• The Similar Suffix field 855 may contain a measure of how many typical suffixes the keyword may be confusable with. This number is provided by the morphological analyzer. A higher value in this field indicates less similarity with common prefixes and therefore higher typical accuracy for the word. In linguistics, a suffix (which also may be referred to as a postfix or ending) is an affix which is placed after the stem of a word. Two examples of suffixes are “tion” and “ous”. As illustrated in FIG. 8, the keyword ‘debug’ contains a Similar Suffix value of 25 while the keyword ‘interactive’ contains a Similar Suffix value of 100.
  • The Confusion Index field 860 may contain a measure of the total sum of the confusability of the phonemes comprising the word. If a word is comprised of several often confused phonemes such as plosives and nasals, it is susceptible to having a lower accuracy. For example, the keyword ‘debug’ contains a Confusion Index value of 38.85 while the keyword ‘interactive’ contains a Confusion Index value of 61.65.
  • FIG. 9 is a table illustrating FOM model expression. This table illustrates examples of learned values through the previously described processes that may be used to compute the values described for records 800 a and 800 b in FIG. 8. These values are input into the FOM algorithm from above:
  • fom = i = 1 N a i ( x i - b i ) 2
  • FIG. 9 may contain the following fields: Feature Name 905, Number of Phonemes polynomial 910, Number of Stressed Vowels polynomial 915, Number of Syllables polynomial 920, Duration Mean polynomial 925, Duration Standard Deviation polynomial 930, Partial Dictionary Words polynomial 935, Similar Dictionary Words polynomial 940, Similar Prefix polynomial 945, Similar Suffix polynomial 950, and Confusion Index polynomial 955.
  • The feature name field contains the index of features heading as represented by i, and the equation parameters a and b. Fields 910 through 955 show the learned values for each field. For example, the Number of Phonemes polynomial 910 has values of i=1, a=0.1499, and b=−32.2629.
  • While the invention has been illustrated and described in detail in the drawings and foregoing description, the same is to be considered as illustrative and not restrictive in character, it being understood that only the preferred embodiment has been shown and described and that all equivalents, changes, and modifications that come within the spirit of the inventions as described herein and/or by the following claims are desired to be protected.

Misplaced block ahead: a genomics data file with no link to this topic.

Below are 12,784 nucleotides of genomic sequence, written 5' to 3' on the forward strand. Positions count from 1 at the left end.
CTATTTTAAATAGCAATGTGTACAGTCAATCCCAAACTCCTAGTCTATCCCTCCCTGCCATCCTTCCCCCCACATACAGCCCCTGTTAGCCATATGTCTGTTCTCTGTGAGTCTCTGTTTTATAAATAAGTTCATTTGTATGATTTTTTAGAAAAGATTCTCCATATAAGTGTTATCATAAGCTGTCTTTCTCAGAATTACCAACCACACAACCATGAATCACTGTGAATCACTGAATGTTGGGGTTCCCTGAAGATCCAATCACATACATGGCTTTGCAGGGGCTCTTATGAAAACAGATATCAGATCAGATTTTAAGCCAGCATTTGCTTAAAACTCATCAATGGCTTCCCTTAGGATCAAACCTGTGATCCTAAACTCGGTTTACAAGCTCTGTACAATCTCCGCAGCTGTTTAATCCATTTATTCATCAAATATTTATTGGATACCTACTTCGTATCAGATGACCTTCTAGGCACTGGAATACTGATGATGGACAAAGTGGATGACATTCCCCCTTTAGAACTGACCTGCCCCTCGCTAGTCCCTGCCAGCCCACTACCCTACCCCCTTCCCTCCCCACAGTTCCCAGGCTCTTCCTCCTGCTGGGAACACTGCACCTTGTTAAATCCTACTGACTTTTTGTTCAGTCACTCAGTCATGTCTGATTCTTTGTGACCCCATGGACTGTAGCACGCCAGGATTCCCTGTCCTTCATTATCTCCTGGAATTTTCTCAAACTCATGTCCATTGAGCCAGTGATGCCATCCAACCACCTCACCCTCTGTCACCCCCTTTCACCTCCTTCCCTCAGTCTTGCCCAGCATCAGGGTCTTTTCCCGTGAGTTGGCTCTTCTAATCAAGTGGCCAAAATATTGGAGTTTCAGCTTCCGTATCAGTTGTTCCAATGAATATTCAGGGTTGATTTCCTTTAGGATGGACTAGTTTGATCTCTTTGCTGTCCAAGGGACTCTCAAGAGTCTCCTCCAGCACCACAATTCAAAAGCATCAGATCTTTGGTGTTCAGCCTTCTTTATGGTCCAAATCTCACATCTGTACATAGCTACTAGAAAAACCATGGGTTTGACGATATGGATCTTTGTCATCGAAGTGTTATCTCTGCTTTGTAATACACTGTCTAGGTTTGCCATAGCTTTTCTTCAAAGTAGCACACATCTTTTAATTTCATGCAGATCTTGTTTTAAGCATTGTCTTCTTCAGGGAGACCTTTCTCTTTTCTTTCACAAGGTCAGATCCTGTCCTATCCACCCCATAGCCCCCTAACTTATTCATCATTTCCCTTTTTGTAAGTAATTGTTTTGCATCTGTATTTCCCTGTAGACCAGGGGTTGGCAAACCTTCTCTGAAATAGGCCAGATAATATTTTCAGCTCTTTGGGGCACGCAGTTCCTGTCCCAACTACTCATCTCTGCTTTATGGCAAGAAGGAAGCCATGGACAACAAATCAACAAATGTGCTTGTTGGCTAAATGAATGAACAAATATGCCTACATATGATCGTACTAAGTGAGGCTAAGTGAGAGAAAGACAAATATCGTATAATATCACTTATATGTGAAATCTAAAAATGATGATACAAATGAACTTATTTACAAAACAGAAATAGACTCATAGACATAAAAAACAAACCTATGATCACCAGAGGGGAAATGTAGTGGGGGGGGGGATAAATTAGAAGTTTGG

• Hence, the proper scope of the present invention should be determined only by the broadest interpretation of the appended claims so as to encompass all such modifications as well as all relationships equivalent to those illustrated in the drawings and described in the specification.

Claims (26)

  1. 1. A computer-implemented method for predicting speech recognition performance, comprising the steps of:
    a) accepting an input;
    b) computing at least one feature vector for said input;
    c) inputting said at least one feature vector into a prediction model; and
    d) obtaining a prediction for the input from the prediction model.
  2. 2. The method of claim 1, wherein said input comprises at least one word.
  3. 3. The method of claim 1, wherein said prediction is a figure of merit.
  4. 4. The method of claim 1, wherein said input comprises a phonetic pronunciation.
  5. 5. The method of claim 1, wherein at least steps (b), (c), and (d) are performed in real-time as more input is provided.
  6. 6. The method of claim 1, further comprising the step of:
    e) creating said prediction model, comprising the steps of:
    e.1) selecting a set of keywords;
    e.2) computing a feature vector of desired features for each of said keywords;
    e.3) inputting said feature vector into a model learning module which adjusts parameters to minimize a cost function; and
    e.4) saving results from said model learning module as said prediction model for prediction of a figure of merit of said input.
  7. 7. The method of claim 6, wherein the cost function comprises the prediction error.
  8. 8. The method of claim 6, wherein the figure of merit comprises: